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woodsrunner wrote: »
I know of several cases in the Ohio-Indiana area where individual American Black Walnut trees sold for in excess of $100,000 EACH! But these were exceptional trees that were veneered very thinly for interior decorating wood grains.
woodsrunner wrote: »
I like Varmint's comments about consulting foresters, but I'm biased, remember, since I am one!
A consulting forester IS going to charge you a fee. He has to live, feed his kids and survive, also, remember. On timber sales, at least in the Southern States, the fee is normally 10% of the best price the timber brings. On management recommendations he'll charge a daily rate, and again, here where I am it will be 2-3 hundred dollars. Is the consultant worth it? I say absolutely without question! (But remember, I'm biased) Here's an example, and something like this will happen more frequently than you think:
In the morning, at daylight, 10/29/12, I will meet a large logging outfit to open gates and move them in to start logging a 120 acre tract of pine timber. The landowner was offered $19.42 per ton for the timber, clearcut. The landowner contacted me since I had originally planted these trees 24 years ago and had selectively marked the stand twice for thinning. It was/is a beautiful stand of timber and should not be thinned or cut at this time, but..... The landowner has developed very serious medical problems suddnly becoming totally paralyzed from the waste down and 100% wheelchair bound. He desperately needs the money the timber will bring. (Sound financial planning on his part in the past along with my help as a consulting forester, has made a source of income off rural land available to cover this emergency).I negotiated with 3 other forest products companies, and successfully traded on $32.00 per ton or $12.58 per ton more than the landowner's offer. A knowledgable consulting forester is well worth what you pay him!
CHIRO1989 wrote: »
Christmas trees. Or, find a farmer that needs some hay and let him plant and harvest it and then apply for CRP if it still exists down the road.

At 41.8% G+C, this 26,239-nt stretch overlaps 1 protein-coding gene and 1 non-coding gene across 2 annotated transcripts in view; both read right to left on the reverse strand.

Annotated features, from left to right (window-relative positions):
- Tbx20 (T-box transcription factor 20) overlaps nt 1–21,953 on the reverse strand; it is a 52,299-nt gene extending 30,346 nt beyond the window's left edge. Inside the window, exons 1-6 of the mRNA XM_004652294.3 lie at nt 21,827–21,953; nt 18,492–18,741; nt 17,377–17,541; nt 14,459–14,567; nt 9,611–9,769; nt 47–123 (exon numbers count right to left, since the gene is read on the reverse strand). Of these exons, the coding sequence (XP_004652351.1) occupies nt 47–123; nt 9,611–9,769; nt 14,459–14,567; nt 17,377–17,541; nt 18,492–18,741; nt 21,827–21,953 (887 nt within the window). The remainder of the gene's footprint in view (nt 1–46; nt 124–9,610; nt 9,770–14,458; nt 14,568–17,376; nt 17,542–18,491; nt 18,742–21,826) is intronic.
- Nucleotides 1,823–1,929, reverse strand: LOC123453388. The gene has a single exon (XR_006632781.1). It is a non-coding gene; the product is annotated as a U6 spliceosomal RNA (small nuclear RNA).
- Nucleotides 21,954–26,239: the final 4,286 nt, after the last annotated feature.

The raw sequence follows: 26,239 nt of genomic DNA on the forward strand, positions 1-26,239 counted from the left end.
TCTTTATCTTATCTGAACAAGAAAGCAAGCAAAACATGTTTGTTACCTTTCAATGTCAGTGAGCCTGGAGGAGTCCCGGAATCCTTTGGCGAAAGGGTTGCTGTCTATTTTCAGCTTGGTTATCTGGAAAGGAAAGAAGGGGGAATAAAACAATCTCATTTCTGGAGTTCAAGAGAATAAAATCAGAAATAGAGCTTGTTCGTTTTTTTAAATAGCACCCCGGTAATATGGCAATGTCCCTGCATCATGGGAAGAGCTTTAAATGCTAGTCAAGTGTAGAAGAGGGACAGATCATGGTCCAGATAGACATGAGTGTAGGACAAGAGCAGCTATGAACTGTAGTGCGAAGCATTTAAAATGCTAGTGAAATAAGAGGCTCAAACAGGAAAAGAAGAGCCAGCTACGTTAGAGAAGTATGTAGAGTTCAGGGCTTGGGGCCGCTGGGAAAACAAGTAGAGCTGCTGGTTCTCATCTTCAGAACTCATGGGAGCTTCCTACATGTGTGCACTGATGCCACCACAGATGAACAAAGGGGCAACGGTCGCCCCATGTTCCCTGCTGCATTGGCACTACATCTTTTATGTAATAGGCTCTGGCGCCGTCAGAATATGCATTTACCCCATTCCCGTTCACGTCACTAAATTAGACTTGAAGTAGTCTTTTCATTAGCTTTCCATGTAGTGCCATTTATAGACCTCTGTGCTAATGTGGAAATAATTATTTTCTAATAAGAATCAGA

woodsrunner wrote: »
Mixed hardwood stands can be highly desirable and profitable. I know of several cases in the Ohio-Indiana area where individual American Black Walnut trees sold for in excess of $100,000 EACH! But these were exceptional trees that were veneered very thinly for interior decorating wood grains. High quality White Oaks, American Black Cherry, Sassafras and others can bring hundreds of dollars for individual trees in some cases, so be cautious about cutting or selling high quality hardwood trees. Here where I am hardwoods are not quality like in the northern states. Once you drop below the Southern Appalachian Mountains various minerals occur in the soils to a much higher degree than in the northern areas, and hardwoods tend to extract these minerals staining the wood fibers to the point that the lumber is too streaked for aesthetic uses like fine furniture, panals, etc. Most of the hardwoods in the Deep South go for crossties, pallet lumber, wooden boxes and crates and pulpwood, and are low $$ producers. Pine is king here (for the most part)!
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Do you have anyone reputable in your network up my way? I can get photos.
Ask the loggers who not to get, and take that guy.
The going rate around here is 15% off the top. For that he marks the trees for cut, cull, girdle, plans the access roads, comes out and checks on the loggers, and sends the bids out, handles the money until all parties are satisfied, and gives you a management plan.
I agree a consulting forester is a great idea and a wise investment.
Rank does not concur privileges. It imposes responsibility. Author unknow
Or like jbp said. Buy more than what you need/want, parcel out the frontage. Even better if it has a farmhouse on it, saves you having to build the cabin.
Seed it with morel mushrooms, pick 'em and sell 'em in the spring. They sell for ~$20 a pound. Ginseng is also a rather lucrative wild plant to pick and sell, with minimum effort.
Might as well encourage them to hoard lots of guns and ammo as well as food, water and medical supplies on them, damned I make a pamphlet on what I need, get one of those welding machines that run on a gas generator, have a hidden backdoor to them and if TSHTF weld the access door shut and you have a bunch of free supplies to hold you over. Dynamite could do on a pinch as well.
Maybe erect some storage units at one end, fence and rent them, security is an issue but a 10 x 20' unit rents for about $180 a month most places, metal shipping containers work as storge units.
Too much trouble still, fence and rent an area to someone that owns heavy equipment provided they take care of their own security, make it very affordable and not so much effort and worries required?
You're certainly a great resource. From the foot hills to the Delta to the Gulf Coastal Plain, here they value stands of hardwoods by the amount of "tie lumber". Up in the Northern Ozark mountains on up into MO the Walnuts bring nice value. But in the flatlands we're told they grow to quickly to have nice figure. But this is the first I've heard of mineral staining.
But yeah, down South, Pine is king. Pulpwood or lumber. But there's no annual income as you know. With the hybrids, they're thinable in 20 years. Clear cuttable in 30. Meanwhile the land owner pays a timber tax all those years.
The big companies lease out tracts to hunt clubs. But the only real hunting is around and along the water course and other wetland easements they're required to leave.
I feel certain you could come here and feel right at home.